“We want this to be for our current students and families but also for 50 years of Fayetteville Academy students and families.’’
The festivities begin on Friday, Aug. 9, at 6 p.m. with the annual alumni soccer game, pitting this year’s Academy boys soccer team against players from previous years.
“We are expecting a big crowd for that,’’ Quesnel said. “We’ll parachute in the game ball and we’ll have other surprises.’’
A free hot dog and hamburger cookout will also be held.
The next big event will be the alumni basketball game on Tuesday, Nov. 26, which will include recognition of this year’s class of inductees into the school’s Hall of Fame.
Homecoming will be observed at a basketball game in late January or early March.
The big event will be a weekend long anniversary observance March 27-29. A formal gathering of some kind is tentatively scheduled on Saturday, March 28. There are also plans to possibly hold alumni games in spring sports like baseball, soccer and tennis.
• Village Christian Academy athletic director Harold Morrison announced earlier this month that the school would not field a football team this season.
“At this time, it is apparent that we do not have enough players to have a football team,’’ he said. “It is our priority and goal to continue to plan and evaluate our program in preparation for the future.’’
Morrison said the Sandhills Titans club football team has invited the remaining Village football players to join their team this fall.
The announcement of no team for the coming season is the latest setback for the Village football program. The North Carolina Independent Schools Athletic Association previously cited Village for recruiting and offering impermissible benefits to players.
The penalty included forfeiture of all football wins in 2017 and 2018 along with state runner-up and state championship finishes.
• Former E.E. Smith High School football standout Junior Smith has been named to the East Carolina University Hall of Fame.
Smith is East Carolina’s all-time leading rusher with 3,745 yards. He was three-time honorable mention All-American and first team All-South Independent. He is the only player in ECU history with three consecutive 1,000-yard rushing seasons.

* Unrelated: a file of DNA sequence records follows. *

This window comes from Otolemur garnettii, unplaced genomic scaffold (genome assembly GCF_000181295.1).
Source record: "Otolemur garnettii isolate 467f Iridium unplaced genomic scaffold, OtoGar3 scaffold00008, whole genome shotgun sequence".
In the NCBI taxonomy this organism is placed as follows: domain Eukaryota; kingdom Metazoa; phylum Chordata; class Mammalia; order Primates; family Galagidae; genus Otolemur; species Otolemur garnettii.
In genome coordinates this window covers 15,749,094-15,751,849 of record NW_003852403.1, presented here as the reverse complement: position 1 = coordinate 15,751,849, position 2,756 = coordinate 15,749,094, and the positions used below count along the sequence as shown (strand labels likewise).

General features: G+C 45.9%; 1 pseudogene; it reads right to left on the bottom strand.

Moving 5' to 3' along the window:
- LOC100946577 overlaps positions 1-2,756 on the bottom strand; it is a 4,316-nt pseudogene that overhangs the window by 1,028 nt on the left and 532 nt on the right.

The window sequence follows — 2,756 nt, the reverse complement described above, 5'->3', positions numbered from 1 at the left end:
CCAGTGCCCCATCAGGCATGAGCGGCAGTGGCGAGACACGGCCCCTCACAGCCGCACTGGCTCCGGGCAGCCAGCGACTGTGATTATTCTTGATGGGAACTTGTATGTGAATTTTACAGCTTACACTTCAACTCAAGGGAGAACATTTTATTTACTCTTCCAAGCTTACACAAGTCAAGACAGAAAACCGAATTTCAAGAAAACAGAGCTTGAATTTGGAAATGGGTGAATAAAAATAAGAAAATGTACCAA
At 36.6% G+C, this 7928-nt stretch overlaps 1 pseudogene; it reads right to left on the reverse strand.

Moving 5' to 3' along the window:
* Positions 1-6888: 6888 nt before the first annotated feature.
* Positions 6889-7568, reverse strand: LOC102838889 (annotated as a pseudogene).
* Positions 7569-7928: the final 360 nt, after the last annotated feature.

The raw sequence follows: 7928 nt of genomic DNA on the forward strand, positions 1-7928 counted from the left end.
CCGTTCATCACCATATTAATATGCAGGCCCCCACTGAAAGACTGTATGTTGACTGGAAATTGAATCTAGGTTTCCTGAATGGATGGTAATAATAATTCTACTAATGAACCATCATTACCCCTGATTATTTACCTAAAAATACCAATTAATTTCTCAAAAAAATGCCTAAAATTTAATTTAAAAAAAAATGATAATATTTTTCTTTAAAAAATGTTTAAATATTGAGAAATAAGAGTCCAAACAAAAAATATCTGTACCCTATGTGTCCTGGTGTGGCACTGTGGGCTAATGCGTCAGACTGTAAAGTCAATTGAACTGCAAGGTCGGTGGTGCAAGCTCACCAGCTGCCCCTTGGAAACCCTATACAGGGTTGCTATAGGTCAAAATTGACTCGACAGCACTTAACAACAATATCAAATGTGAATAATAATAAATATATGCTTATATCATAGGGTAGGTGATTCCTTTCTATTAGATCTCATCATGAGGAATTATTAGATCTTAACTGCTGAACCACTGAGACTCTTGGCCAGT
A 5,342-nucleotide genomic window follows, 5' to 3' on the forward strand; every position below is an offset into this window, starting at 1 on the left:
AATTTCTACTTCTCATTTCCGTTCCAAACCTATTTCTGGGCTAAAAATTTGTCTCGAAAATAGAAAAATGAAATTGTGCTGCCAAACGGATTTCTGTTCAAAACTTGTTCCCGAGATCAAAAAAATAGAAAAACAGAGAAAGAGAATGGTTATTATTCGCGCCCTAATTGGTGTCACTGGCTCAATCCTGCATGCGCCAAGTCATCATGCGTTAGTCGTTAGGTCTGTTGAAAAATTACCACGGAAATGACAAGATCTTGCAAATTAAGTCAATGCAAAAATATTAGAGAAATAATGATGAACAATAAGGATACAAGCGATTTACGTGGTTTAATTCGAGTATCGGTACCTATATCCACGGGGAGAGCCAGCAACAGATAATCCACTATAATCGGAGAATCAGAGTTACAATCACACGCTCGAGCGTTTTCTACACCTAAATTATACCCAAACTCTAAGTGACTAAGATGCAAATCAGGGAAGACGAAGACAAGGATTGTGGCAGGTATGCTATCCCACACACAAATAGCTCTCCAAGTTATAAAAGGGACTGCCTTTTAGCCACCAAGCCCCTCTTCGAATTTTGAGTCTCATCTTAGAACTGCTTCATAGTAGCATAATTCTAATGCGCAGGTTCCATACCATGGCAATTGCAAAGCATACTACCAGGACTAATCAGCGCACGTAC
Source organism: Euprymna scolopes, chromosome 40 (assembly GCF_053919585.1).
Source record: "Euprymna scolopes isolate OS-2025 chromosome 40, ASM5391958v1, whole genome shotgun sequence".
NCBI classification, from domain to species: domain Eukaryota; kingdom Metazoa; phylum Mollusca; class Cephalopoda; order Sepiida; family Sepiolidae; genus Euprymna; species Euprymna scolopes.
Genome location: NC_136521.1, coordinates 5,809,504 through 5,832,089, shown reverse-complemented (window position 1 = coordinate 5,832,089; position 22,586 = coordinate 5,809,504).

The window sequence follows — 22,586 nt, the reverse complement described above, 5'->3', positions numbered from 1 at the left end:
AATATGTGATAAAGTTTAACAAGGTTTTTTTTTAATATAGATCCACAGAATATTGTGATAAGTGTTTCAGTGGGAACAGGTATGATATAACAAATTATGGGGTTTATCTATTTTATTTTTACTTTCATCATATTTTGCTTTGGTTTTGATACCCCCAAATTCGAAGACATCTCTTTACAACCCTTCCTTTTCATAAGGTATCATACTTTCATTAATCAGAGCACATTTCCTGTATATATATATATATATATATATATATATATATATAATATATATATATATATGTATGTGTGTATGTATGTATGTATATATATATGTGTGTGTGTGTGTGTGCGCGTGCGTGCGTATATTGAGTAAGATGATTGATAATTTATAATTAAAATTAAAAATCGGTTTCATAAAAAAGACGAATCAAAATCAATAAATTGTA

He averaged 5.1 yards per carry during his Pirate career from 1991-94.
Pictured: Ray Quesnel
Here’s a brief recap of how Cumberland County’s players fared in the annual East-West All-Star football and basketball games held earlier this month in Greensboro in conjunction with the annual North Carolina Coaches Association Clinic.
Basketball: Wake Forest-bound Alex Scruggs of E.E. Smith High School was named Most Valuable Player for the East girls’ team as she led her squad to an 81-78 victory. The East built a comfortable 48-35 lead at halftime but had to hold off a strong West rally to get the win.
Scruggs hit nine of 14 shots from the floor and one of three 3-pointers for a game-high 20 points. She led the East in rebounding with eight. East teammate Kendal Moore of Pine Forest, who’s headed for N.C. State, also stood out with 17 points. She made six of 14 shots, two of six from 3-point range, and grabbed three rebounds. Scruggs and Moore both started in the game.
Terry Sanford’s Kate Perko, who will attend Meredith, scored two points and had four rebounds.
Pine Forest’s David May got the win as head coach, his final game as a head coach as he will be stepping into an assistant’s role next season.
In the boys basketball game, Brion McLaurin of Seventy-First and his East teammates had a tough night as they lost to the West 119-80. McLaurin was one of four East players in double figures, coming off the bench to score 11 points on four of nine shooting from the field. He made his only 3-point attempt. He was the East’s No. 2 rebounder with six.
Football: The East’s Kyler Davis of Seventy-First and Dante Bowlding of Terry Sanford both started and contributed to a dominating 20-8 win over the West All-Stars.
Davis earned a spot in the East-West All-Star game record book when he threw an 81-yard touchdown pass to Lamont Murray of Pamlico County in the first quarter. That broke the record for longest completed pass in game history by two yards.
Davis finished with five completions in nine attempts and no interceptions for 116 yards.
Bowlding started in the secondary for an East defense that totally throttled the West. The West team got no first downs in the game and finished with minus 15 total yards, including minus 36 rushing.
The only touchdown the West scored came on a fumble return in the first period.
Also enjoying the win for the East was Seventy-First head coach Duran McLaurin, who served as an assistant coach on the East staff.
From top to bottom: Alex Scruggs, Kyler Davis